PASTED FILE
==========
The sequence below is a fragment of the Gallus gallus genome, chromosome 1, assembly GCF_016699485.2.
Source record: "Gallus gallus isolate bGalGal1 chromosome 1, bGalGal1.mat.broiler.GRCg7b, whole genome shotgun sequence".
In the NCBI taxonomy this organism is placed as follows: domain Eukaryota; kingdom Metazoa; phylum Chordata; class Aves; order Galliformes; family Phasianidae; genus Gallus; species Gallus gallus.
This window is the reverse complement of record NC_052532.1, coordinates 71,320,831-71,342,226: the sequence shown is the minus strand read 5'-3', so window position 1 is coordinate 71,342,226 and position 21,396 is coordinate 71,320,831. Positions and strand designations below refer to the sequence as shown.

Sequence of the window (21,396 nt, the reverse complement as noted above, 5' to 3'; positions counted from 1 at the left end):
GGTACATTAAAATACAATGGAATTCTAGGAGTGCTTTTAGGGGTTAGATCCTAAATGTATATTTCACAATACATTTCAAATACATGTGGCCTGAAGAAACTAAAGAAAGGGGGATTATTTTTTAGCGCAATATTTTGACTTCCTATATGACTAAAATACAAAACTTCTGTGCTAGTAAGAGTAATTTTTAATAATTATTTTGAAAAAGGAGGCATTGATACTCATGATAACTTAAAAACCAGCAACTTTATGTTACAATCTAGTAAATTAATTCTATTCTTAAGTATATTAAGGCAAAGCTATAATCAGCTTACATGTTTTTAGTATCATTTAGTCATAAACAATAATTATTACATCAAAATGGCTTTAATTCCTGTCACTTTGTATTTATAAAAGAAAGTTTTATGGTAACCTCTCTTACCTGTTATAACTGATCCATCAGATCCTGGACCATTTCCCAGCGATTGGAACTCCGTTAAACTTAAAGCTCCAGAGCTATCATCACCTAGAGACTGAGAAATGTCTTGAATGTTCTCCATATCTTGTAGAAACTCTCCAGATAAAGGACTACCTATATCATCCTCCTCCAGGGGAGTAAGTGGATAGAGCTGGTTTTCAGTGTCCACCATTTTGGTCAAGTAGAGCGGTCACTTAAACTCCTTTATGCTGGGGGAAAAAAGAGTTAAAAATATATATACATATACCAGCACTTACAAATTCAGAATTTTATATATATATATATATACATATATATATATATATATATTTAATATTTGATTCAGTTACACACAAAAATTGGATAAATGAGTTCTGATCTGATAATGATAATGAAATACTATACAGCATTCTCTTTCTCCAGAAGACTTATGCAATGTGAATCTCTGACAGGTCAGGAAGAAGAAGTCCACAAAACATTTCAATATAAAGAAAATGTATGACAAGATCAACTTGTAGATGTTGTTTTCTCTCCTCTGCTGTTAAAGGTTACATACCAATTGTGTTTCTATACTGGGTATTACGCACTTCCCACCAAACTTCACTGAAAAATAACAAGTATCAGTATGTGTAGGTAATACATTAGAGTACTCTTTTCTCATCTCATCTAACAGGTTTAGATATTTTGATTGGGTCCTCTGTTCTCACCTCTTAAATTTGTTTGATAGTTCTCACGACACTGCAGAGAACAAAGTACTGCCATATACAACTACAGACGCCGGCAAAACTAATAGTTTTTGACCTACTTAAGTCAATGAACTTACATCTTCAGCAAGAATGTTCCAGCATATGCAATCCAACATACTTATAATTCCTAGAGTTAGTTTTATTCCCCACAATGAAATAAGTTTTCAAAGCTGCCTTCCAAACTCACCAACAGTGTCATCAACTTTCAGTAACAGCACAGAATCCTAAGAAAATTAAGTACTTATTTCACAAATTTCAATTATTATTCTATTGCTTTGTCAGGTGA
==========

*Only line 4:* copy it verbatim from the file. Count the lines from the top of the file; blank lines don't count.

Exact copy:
This window is the reverse complement of record NC_052532.1, coordinates 71,320,831-71,342,226: the sequence shown is the minus strand read 5'-3', so window position 1 is coordinate 71,342,226 and position 21,396 is coordinate 71,320,831. Positions and strand designations below refer to the sequence as shown.